(5) any act prohibited by sections 17500- 17577.5.
With respect to the terms “act” and “practice,” the statute thus far has been construed to encompass most conduct; even a one-time act has been deemed sufficient to allege a Section 17200 claim.
Business & Professions Code section (§) 17500 renders it “unlawful for any person, firm [or other party] to make or disseminate before the public any statement which is untrue or misleading” in connection with the sale or lease of goods or services. This prohibition against false advertising is buttressed by § 17200 (discussed above), which expressly includes violations of § 17500 within its definitional language. Consequently, a false or misleading statement may trigger the remedies of both § 17200 and § 17500, including their separate civil penalties.
The elements of a § 17500 violation are:
(1) an advertisement;
(2) disseminated in connection with the sale or lease of property or services;
(3) which is false or misleading; and
(4) which the disseminator knows, or should know, has the tendency/capacity to mislead.
Neither intent to deceive, actual deception, reasonable reliance, injury, nor damage allegations are required. Cmte. on Children’s Television, Inc., 35 Cal. 3d at 210-11.
Trade Secrets in California
The trade secrets of a business are protected by California statute. Trade secrets are information of a business that derives economic value from not being generally known to the public or to other persons who can obtain economic value from its disclosure, and is subject of reasonable efforts by the business to maintain its secrecy. Trade secrets may include customer lists, formulas, patterns, techniques and programs. Because information can lose trade secret status it is important to have an Irvine trade secret lawyer help you navigate this complex field of the law.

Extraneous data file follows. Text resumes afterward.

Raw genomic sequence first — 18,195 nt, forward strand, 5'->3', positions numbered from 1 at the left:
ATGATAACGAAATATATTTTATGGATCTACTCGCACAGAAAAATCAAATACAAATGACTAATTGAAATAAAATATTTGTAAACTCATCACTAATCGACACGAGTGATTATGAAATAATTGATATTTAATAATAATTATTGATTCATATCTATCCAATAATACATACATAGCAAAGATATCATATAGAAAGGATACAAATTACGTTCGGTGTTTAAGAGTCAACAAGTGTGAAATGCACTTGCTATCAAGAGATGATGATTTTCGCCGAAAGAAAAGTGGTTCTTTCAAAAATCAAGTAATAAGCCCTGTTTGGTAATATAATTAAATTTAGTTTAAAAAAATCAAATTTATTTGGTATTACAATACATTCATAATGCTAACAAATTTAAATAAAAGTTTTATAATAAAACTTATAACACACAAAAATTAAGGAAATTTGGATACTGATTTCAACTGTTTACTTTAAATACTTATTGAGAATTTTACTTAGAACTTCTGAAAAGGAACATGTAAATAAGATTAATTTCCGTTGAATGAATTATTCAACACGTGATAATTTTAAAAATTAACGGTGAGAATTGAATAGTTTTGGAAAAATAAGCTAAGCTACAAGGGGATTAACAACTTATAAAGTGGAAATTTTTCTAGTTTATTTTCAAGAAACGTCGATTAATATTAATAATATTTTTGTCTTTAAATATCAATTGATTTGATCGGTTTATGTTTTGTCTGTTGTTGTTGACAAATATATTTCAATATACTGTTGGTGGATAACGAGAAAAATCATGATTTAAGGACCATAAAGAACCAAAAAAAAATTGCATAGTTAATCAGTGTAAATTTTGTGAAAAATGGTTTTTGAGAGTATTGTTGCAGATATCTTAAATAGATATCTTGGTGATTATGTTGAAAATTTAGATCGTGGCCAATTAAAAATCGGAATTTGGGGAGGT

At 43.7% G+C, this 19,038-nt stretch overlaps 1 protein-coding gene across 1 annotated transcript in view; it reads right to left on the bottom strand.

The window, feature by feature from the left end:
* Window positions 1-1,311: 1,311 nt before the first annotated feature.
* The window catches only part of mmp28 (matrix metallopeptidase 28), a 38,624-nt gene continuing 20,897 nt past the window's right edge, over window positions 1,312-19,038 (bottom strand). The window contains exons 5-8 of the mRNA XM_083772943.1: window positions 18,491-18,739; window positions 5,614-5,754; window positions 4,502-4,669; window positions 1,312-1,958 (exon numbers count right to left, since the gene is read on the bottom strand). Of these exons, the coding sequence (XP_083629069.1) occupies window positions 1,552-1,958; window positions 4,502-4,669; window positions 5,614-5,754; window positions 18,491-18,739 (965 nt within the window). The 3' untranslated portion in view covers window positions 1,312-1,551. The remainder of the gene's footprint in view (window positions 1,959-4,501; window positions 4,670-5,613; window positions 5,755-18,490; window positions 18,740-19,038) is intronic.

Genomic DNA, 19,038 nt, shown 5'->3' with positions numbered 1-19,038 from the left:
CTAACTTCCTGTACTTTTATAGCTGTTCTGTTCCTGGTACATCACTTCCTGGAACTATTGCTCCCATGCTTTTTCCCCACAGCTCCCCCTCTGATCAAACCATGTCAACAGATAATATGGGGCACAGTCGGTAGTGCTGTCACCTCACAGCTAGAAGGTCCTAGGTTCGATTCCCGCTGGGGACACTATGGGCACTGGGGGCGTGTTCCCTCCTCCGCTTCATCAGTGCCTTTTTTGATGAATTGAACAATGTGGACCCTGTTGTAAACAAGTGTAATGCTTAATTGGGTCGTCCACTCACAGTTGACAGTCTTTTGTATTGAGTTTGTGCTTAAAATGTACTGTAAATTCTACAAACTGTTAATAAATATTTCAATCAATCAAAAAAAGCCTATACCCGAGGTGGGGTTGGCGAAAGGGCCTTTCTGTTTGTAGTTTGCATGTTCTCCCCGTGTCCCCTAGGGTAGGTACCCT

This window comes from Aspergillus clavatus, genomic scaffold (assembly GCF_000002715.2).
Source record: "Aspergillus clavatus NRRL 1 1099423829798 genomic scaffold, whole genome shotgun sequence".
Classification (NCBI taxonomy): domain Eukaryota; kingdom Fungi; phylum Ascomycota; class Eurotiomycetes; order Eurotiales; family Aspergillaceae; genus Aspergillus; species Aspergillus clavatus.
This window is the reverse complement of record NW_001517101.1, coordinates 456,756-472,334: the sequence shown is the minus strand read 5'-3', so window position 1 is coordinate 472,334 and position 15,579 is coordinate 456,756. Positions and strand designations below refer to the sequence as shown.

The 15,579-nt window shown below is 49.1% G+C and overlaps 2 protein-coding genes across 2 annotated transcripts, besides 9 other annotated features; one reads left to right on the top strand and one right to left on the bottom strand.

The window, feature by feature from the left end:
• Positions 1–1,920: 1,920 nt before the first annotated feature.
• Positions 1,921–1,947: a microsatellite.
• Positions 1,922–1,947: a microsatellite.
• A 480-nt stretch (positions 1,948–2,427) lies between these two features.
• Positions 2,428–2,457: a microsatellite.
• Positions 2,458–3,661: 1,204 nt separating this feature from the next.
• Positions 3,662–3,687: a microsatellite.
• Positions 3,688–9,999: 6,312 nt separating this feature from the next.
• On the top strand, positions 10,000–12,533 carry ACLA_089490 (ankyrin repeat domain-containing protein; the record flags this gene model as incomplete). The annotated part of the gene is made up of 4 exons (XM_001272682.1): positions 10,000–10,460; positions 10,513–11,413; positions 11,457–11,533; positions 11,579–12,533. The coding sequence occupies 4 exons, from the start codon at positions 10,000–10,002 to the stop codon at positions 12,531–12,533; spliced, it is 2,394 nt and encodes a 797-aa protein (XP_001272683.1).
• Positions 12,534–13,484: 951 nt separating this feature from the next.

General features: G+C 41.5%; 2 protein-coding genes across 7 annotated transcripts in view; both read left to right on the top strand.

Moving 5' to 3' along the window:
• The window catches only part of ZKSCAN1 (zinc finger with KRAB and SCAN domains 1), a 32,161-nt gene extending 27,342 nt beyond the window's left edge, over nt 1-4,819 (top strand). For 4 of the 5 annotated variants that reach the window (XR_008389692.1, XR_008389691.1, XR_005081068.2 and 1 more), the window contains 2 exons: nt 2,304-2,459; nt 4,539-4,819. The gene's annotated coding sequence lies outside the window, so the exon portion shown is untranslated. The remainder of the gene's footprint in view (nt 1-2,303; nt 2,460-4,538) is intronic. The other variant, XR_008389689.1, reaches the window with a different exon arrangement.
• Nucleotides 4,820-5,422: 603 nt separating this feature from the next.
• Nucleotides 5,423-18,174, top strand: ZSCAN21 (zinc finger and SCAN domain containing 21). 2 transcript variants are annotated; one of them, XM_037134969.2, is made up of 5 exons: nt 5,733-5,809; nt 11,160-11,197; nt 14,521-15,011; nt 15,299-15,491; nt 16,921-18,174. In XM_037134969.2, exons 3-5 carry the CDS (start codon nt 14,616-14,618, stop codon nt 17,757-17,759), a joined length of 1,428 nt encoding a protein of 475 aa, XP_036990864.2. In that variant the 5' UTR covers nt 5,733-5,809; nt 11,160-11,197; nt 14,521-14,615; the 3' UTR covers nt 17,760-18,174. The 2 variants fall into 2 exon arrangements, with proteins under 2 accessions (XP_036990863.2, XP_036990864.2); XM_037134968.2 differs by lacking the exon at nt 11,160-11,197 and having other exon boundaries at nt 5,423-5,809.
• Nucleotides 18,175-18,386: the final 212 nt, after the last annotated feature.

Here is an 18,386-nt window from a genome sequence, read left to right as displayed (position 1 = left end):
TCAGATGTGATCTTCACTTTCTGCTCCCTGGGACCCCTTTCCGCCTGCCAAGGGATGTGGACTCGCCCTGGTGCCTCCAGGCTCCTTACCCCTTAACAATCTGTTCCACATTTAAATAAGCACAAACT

Misappropriation of trade secrets is prohibited by statute and generally requires wrongful conduct in connection with the acquisition of the trade secret information. Additionally, California law sets forth the exact requirements to make a misappropriation claim. Remedies for misappropriation of trade secrets may include injunctions, monetary damages, punitive damages, and an award of reasonable attorney fees and costs.
Getting Help Protecting Your Business in California
Brown & Charbonneau, LLP knows the laws on unfair competition, non-compete agreements and trade secrets inside and out. Our attorneys can help you to:
- Take aggressive legal action to protect your company information and assets.
- Take legal action if laws protecting trade secrets are being violated and harming your business.
- Take legal action against other businesses and employees who are engaging in unfair competition
- Negotiate, draft and enforce non-compete and non-solicitation agreements among business owners and for the sale/ acquisition of a new business enterprise.
- Institute the necessary safeguards in your business to protect valuable information and assets.
- Draft non-disclosure agreements and other contracts to protect trade secrets.
It is possible to seek an injunction or other equitable remedies if your business is harmed by a violation of trade secret laws. You may also use the civil court system to recover punitive damages when your organization’s financial interests are affected by unfair competition.
Brown & Charbonneau, LLP represents individuals as well as large and small businesses. We provide comprehensive advice on protecting yourself from unfair competition and on using the court system to take action when your business interests have been harmed. Call today at 714-505-3000 or contact us online to schedule a consultation and learn more about how we can help you.